The Moment that Made Us Unplug Together
A severe storm pulled my town back to a primitive way of life. I wish I could go back, and I don't think I'm alone.
I woke in a dark, cold room to the sound of chainsaws.
In my groggy state, I’d forgotten about Superstorm Sandy, which rolled through our community the previous evening. The worst had passed. The sounds outside were the beginning of the tedious clean-up process.
Must not’ve been that big a deal if I slept through it, I remember telling myself.
Losing power for a few hours after a storm was just something that happened where I grew up. Because of this: my family and I had done plenty of prep work in advance.
Light sources with fresh batteries in each room
A stockpile of backup batteries
Plenty of on-perishable food on hand
Blankets and warm clothes at the ready
I switched on the camp lantern on my bedside table, stretched, and powered up my cell phone, wondering what the damage was like in my friends’ neighborhoods.
No service. This was unusual. For all the times we lost power, cell service usually remained.
Probably just a lot of people on the network, I told myself.
After surveying our own house for damage, my mother sent me out to help our neighbors. Things looked a bit grimmer outside.
The roads out of our community were not passable. Huge trees had fallen across the streets, ripping up enormous chunks of sidewalk in the process. Until these were removed, no one was going anywhere.
I headed across the street to the source of the chain-sawing: a group of men cutting up a tree that had fallen onto our neighbor’s garage.
While we were helping him break down the limbs and bring them to the curb, we learned another woman around the block had almost been crushed when an oak toppled into her bedroom.
A few streets farther, we discovered the first sign we’d probably be without power for a while: a telephone pole split and collapsed. The top half had not fallen completely. It remained suspended above the intersection by a tangle of cables and wires.
Doubts began creeping in about how other friends and loved ones may have fared in the storm. With landlines and cell service offline, this would require in-person check-ins.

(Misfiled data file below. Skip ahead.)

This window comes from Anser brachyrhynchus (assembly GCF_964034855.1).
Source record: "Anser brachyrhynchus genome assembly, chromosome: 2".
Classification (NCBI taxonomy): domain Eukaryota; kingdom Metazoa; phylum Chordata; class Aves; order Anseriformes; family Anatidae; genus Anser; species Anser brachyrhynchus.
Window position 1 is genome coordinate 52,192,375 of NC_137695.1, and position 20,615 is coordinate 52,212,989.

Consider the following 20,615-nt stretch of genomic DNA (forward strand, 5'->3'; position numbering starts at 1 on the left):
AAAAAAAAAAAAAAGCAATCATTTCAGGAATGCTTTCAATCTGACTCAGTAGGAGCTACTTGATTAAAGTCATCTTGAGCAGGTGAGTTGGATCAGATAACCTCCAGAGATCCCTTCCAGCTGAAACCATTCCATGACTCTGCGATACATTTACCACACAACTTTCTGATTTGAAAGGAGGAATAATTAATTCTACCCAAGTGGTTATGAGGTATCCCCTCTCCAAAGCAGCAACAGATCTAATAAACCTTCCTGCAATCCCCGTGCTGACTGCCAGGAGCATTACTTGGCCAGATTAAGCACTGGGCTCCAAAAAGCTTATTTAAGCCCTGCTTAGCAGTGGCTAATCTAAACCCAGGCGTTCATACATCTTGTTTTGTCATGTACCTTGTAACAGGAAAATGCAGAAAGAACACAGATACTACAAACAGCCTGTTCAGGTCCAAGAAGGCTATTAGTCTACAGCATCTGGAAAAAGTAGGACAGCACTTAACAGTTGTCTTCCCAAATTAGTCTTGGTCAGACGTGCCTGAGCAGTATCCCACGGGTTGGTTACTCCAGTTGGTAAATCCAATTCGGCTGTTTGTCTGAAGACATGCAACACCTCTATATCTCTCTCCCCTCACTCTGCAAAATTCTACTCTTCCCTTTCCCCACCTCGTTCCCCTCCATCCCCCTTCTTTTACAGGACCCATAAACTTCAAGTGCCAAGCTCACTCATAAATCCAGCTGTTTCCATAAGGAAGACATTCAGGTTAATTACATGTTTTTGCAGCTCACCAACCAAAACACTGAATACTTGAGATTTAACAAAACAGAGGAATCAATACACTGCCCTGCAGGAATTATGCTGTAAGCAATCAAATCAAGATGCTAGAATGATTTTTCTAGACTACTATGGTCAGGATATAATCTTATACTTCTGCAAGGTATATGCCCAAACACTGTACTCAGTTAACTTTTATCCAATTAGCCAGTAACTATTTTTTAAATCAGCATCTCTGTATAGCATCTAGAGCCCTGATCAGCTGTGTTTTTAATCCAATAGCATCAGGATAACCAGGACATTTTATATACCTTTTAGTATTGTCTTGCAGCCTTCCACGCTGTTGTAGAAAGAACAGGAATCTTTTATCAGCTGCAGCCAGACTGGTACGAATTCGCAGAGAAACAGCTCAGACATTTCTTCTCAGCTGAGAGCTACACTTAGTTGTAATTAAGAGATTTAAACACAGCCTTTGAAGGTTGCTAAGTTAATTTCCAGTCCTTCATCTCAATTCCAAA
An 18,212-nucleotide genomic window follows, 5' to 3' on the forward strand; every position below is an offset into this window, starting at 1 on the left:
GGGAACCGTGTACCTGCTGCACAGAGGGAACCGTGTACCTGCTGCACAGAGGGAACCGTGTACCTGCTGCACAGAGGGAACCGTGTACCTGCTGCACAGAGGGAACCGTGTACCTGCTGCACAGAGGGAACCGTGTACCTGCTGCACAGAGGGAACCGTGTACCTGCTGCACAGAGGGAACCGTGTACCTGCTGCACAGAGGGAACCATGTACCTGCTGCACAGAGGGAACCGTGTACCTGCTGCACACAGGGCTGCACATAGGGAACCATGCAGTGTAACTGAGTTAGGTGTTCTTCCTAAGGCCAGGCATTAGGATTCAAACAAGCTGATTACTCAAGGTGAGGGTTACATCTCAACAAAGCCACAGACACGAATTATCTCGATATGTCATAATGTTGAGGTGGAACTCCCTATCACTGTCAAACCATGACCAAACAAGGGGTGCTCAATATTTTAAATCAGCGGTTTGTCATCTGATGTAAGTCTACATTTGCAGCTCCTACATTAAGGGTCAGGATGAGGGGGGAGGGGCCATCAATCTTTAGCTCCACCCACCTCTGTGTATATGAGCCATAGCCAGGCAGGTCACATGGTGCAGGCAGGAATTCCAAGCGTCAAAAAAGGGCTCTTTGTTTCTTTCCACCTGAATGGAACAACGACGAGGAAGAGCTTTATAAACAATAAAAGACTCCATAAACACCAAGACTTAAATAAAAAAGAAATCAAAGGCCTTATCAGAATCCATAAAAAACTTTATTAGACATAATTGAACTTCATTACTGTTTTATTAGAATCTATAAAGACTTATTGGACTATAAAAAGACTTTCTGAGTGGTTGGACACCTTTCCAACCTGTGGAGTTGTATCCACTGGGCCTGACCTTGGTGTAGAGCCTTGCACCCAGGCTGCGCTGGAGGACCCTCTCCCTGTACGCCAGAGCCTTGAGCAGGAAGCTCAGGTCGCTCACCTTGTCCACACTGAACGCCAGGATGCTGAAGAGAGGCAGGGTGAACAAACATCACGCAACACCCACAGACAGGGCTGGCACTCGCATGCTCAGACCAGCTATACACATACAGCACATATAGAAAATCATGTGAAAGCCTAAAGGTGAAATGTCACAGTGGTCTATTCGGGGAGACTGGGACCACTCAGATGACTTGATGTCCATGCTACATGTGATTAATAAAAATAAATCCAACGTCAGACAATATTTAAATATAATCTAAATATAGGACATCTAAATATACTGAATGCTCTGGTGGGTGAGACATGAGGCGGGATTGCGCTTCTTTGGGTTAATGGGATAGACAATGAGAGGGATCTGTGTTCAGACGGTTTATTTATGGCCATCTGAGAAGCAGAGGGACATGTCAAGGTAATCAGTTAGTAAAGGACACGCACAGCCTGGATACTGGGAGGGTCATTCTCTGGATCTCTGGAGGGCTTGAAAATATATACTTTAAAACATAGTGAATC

After working with our neighbors to clear a path to the main road, we loaded up the car for an expedition.
The rest of town looked just as bad as our neighborhood. Plenty of other roads remained unpassable. No one had power; not the stores, or even schools.
Out on the high school lawn, the marquee message board bore the warning:
School closed until further notice.
A New Schedule
Normally my routine was a mind-numbing cycle:
In the days that followed, everyone’s routine became subtly more survival oriented.
For families lucky enough to have a generator: one representative needed to make daily trips to the gas station. Power outages took the refineries offline too, leaving us with a limited fuel.
It didn’t take long for a run on the pumps. A constant line of cars stretched for almost a mile down Broadway to the little gas station at the center of town. Neighbors would wait hours, often only to find out a fuel delivery would be arriving late, or there wouldn’t be enough gas for everyone.
After a few fights broke out over how many jerrycans a person should be allowed to fill, my parents decided to try and limit driving as much as possible.
I started walking more. The trip into town on foot was the best way to survey the cleanup effort, check the school message board to confirm classes were still cancelled, and meet up with friends.
Brown Fox to Gray Squirrel
Schlepping across town on foot had a bit of novelty to it. But getting all the way to a friend’s house only to learn they were elsewhere got old real fast.
Luckily, a lot of the gear my family had acquired over the years for backpacking is also useful in post-disaster scenarios. Item number one: long range walkie talkies. Their signal carried for miles, even through dense trees and mountainous terrain. Reaching the opposite side of town was no trouble.